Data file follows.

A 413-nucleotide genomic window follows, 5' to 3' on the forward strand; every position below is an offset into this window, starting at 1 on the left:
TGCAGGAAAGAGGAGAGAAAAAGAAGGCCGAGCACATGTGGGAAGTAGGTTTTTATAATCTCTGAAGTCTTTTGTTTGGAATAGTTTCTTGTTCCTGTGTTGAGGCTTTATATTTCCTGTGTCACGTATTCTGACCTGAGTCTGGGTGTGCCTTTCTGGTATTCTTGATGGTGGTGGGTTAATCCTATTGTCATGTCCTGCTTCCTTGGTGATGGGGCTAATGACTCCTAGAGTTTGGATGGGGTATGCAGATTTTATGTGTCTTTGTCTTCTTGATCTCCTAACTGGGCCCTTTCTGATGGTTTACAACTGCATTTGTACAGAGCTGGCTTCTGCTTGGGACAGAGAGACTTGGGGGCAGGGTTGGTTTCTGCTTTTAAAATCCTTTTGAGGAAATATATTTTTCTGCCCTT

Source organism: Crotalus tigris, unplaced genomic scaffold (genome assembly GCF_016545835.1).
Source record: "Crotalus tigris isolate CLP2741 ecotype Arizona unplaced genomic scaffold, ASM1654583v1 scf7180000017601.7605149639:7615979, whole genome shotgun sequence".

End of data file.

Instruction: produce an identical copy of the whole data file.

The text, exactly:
A 413-nucleotide genomic window follows, 5' to 3' on the forward strand; every position below is an offset into this window, starting at 1 on the left:
TGCAGGAAAGAGGAGAGAAAAAGAAGGCCGAGCACATGTGGGAAGTAGGTTTTTATAATCTCTGAAGTCTTTTGTTTGGAATAGTTTCTTGTTCCTGTGTTGAGGCTTTATATTTCCTGTGTCACGTATTCTGACCTGAGTCTGGGTGTGCCTTTCTGGTATTCTTGATGGTGGTGGGTTAATCCTATTGTCATGTCCTGCTTCCTTGGTGATGGGGCTAATGACTCCTAGAGTTTGGATGGGGTATGCAGATTTTATGTGTCTTTGTCTTCTTGATCTCCTAACTGGGCCCTTTCTGATGGTTTACAACTGCATTTGTACAGAGCTGGCTTCTGCTTGGGACAGAGAGACTTGGGGGCAGGGTTGGTTTCTGCTTTTAAAATCCTTTTGAGGAAATATATTTTTCTGCCCTT

Source organism: Crotalus tigris, unplaced genomic scaffold (genome assembly GCF_016545835.1).
Source record: "Crotalus tigris isolate CLP2741 ecotype Arizona unplaced genomic scaffold, ASM1654583v1 scf7180000017601.7605149639:7615979, whole genome shotgun sequence".